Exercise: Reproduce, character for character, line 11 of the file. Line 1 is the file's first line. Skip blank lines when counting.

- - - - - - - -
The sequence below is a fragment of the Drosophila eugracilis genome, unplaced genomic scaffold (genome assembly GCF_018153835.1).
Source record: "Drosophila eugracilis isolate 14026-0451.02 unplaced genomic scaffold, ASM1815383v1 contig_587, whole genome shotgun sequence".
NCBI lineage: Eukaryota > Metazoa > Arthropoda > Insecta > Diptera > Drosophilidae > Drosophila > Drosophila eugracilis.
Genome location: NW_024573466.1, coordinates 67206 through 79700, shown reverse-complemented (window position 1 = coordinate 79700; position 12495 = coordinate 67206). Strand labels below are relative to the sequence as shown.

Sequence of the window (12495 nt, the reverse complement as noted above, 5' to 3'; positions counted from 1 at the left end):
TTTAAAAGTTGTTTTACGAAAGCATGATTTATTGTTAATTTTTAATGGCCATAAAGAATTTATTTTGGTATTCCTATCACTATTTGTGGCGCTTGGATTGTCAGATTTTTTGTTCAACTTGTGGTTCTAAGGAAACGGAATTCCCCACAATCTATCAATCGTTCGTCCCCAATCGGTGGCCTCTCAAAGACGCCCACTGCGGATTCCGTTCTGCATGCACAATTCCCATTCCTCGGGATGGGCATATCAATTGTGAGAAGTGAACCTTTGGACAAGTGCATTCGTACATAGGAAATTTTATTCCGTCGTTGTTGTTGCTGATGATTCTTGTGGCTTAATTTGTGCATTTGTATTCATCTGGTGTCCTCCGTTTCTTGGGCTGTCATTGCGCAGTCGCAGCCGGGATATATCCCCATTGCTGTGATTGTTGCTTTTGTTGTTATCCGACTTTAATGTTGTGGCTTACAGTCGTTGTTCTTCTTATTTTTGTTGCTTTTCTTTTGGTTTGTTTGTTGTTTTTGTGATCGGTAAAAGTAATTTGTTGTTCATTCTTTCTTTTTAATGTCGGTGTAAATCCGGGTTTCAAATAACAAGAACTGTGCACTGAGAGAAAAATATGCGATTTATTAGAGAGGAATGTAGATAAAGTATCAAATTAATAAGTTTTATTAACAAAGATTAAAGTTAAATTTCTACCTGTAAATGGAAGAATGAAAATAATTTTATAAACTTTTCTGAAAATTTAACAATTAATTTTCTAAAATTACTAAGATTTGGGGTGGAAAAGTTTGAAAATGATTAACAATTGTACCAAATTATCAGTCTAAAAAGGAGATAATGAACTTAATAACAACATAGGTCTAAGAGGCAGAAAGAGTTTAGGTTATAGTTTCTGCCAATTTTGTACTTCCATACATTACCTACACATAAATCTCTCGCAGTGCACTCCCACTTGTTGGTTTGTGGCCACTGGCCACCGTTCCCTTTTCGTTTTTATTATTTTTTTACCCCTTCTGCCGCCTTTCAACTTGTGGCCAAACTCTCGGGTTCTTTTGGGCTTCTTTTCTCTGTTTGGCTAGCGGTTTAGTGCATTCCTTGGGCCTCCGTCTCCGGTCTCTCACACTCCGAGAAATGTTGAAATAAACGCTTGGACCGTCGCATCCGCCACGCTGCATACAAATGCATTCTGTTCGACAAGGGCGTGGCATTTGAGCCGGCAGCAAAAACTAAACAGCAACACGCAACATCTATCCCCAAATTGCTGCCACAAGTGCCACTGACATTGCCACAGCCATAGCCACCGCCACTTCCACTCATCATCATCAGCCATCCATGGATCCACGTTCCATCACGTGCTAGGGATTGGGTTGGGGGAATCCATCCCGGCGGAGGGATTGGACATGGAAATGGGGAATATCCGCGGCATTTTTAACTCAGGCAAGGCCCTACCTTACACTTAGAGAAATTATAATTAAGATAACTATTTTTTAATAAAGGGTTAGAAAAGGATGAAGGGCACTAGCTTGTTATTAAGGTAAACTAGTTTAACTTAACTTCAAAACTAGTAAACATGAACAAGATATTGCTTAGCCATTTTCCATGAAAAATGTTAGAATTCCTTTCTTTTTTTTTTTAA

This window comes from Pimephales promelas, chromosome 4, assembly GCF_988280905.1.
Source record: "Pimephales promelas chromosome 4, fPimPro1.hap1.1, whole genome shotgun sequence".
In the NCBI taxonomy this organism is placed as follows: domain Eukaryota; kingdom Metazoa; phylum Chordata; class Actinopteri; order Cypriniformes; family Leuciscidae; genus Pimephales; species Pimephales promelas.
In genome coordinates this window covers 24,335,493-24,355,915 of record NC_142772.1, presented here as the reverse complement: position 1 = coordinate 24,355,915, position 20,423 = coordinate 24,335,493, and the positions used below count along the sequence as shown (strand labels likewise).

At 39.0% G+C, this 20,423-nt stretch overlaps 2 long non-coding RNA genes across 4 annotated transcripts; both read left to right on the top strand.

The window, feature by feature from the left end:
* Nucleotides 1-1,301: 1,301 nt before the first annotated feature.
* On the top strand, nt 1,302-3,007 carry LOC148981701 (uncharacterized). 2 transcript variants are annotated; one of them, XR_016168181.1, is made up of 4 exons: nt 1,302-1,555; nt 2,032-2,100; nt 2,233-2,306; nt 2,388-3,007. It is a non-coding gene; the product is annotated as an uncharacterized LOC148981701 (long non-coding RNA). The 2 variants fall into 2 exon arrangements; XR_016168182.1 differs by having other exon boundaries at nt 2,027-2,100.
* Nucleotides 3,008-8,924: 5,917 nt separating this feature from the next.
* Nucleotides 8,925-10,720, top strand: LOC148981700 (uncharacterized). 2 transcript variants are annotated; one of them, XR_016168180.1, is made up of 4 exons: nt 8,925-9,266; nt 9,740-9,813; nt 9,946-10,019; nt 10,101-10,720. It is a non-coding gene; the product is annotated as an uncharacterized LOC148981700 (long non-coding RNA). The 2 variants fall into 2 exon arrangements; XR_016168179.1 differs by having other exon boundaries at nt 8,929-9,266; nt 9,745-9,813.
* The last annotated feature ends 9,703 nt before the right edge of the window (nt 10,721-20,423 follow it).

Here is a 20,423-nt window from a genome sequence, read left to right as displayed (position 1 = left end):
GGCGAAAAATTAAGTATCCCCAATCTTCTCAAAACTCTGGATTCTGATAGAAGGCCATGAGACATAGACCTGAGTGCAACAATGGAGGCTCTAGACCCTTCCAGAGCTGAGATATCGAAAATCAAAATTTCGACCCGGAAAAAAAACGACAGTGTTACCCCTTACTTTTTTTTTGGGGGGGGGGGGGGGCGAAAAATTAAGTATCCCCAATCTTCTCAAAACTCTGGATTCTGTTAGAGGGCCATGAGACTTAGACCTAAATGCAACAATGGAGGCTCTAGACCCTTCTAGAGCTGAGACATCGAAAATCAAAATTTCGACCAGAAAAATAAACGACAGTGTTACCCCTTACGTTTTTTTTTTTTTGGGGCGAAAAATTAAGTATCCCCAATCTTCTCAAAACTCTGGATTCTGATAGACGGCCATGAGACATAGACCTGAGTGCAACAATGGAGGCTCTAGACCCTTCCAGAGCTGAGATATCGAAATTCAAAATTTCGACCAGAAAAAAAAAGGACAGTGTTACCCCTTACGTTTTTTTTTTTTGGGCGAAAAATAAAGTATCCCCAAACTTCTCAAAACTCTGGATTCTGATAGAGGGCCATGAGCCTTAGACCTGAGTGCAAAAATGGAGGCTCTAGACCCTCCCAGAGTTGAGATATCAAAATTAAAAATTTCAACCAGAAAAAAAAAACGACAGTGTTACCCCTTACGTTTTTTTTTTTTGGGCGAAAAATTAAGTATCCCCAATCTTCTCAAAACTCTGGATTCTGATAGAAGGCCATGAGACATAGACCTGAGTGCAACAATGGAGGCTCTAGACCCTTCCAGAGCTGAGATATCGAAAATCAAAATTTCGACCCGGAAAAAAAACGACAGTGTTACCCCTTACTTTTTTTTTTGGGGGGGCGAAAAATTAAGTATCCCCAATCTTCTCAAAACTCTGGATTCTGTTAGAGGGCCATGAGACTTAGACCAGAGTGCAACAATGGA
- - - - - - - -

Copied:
At 39.0% G+C, this 20,423-nt stretch overlaps 2 long non-coding RNA genes across 4 annotated transcripts; both read left to right on the top strand.